Where I'm staying in Beijing, well, it's certainly China, but on the whole I'd rather be in Shanghai. Beijing's air is noticably dirty even at 3 in the morning; which is to say it smells like an industrial city. I've yet to see the the Mao body.
That said, the media availability here is, shall we say, interesting. If you can read this, I can post to my blog but it seems that blogspot.com is hard to get to.
OTOH, I can read Mossback Culture. I guess they don't think his words are going to undermine the stability of the present government anytime soon.
OTOH, I have no problem reading Kos, so maybe it's just a server thing. Little Green Footballs? No problemo.
Two items appeared side by side in the Japan Times yesterday. I don't know whether you were able to see in America, a juxtaposition of articles which has the same theme... First item:
Three Superfund toxic waste sites in and around New Orleans were flooded by Hurricane Katrina and one remains underwater, Environmental Protection Agency officials said yesterday, adding that they will soon start investigating whether hazardous materials are leaching into the environment.
Although the agency is focused on conducting search-and-rescue missions and taking floodwater samples from the city at large rather than from waste sites, officials have begun to monitor the potential danger. The Agriculture Street Landfill in New Orleans, where city residents dumped their trash for decades, is still underwater. In the nearby suburbs, the Bayou Bonfouca site in Slidell, La., and the Madisonville Creosote Works site also sustained flooding.
Local environmental activists, who are concerned that two Superfund sites in neighboring Mississippi may also have sustained water damage, said federal authorities are not moving fast enough to assess the public health threat.
The uncertainties surrounding how the storm affected hazardous waste sites -- EPA administrator Steve Johnson said his agency had yet to determine if any of their protective shields had been degraded -- highlights the challenges facing any future cleanup. The Gulf Coast has long been a magnet for chemical plants and waste dumps, some of which shut down after becoming too contaminated in recent years.
The federal government yesterday approved a $3.1 billion plan by a private corporation to store tens of thousands of tons of highlyradioactive nuclear waste on a Native American reservation in Utah, potentially removing a major obstacle to the nuclear industry's ambitions for renewed growth.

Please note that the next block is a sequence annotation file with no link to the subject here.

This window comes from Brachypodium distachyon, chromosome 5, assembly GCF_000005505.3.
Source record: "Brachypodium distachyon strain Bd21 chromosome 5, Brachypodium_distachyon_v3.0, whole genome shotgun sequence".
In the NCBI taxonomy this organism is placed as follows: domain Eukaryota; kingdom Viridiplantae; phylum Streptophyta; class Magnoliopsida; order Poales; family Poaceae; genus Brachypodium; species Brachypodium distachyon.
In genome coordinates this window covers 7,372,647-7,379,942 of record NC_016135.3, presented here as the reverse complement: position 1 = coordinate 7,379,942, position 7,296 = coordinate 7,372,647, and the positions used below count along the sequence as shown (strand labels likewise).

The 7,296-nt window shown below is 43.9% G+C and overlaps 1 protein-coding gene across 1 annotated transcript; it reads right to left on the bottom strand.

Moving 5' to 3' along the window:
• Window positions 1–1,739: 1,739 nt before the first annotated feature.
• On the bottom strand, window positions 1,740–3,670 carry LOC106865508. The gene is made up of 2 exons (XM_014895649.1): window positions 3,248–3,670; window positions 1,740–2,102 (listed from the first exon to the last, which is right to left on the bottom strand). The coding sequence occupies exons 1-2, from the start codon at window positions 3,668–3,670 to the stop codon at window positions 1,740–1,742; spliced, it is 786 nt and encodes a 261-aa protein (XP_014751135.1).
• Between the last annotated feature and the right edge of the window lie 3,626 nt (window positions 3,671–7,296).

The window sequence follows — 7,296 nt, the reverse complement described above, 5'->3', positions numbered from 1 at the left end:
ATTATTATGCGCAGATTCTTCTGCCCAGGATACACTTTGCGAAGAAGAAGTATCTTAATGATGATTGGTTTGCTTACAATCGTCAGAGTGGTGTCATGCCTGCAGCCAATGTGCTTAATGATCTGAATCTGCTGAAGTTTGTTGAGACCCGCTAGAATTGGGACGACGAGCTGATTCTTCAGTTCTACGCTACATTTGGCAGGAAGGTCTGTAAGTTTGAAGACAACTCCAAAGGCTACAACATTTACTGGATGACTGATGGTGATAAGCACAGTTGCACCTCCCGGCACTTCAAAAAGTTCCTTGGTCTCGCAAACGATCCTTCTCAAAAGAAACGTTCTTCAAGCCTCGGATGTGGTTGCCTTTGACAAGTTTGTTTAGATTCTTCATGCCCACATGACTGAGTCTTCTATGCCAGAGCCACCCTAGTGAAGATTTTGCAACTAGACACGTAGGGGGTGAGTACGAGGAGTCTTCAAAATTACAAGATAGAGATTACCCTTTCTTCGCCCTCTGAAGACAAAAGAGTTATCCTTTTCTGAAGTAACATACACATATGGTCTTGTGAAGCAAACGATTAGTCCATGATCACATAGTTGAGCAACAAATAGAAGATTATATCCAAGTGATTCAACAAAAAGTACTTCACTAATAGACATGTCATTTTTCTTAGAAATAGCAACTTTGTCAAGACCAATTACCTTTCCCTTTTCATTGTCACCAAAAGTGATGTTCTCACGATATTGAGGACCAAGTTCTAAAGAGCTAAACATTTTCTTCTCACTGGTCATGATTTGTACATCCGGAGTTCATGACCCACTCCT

The move paves the way for the industry to circumvent a lengthy political stalemate over a proposed public nuclear waste storage facility at Yucca Mountain in Nevada and could rid dozens of overcrowded nuclear plants around the country of the need to store radioactive products that will remain dangerous for centuries...
The decision by the Nuclear Regulatory Commission to grant a license for the facility cemented a pact made nearly a decade ago between strange bedfellows: utility behemoths that wanted to get tons of radioactive waste off their hands and an obscure Native American tribe that was willing to offer its land in exchange for a still-undisclosed sum of money.
While public waste storage plans such as Yucca Mountain have been plagued by political maneuvering and not-in-my-back yard fights in Congress, Private Fuel Storage, the company that will build the new facility, successfully argued that its agreement was between a private corporation and a sovereign tribe and therefore not subject to the same degree of public review. Environmental groups and the state of Utah have tried repeatedly to intervene but have failed...
The terms of the company's arrangement with the Skull Valley Band of Goshute Indians have not been disclosed. Silberg said that was proprietary business information.
"If I were storing canisters of rock for someone else, you would not necessarily have the right to get that information," he said. Storing nuclear waste is no different except when it comes to safety issues, he added, and those have involved lengthy public deliberations and thousands of pages of documents.
Let's review the bidding here: Aside from all the brouhaha about he levees, Superfund sites have made New Orleans a city-sized toxic waste dump, thanks to years of neglect and underfunding...and the same folks who didn't want corporations to take responsibility for toxic waste now tell us that it's a private matter, not subject to review (does that include regulatory review?) for storing nuclear waste.
Does anybody else see a "making the same mistakes and expecting different results" scenario or is it just me?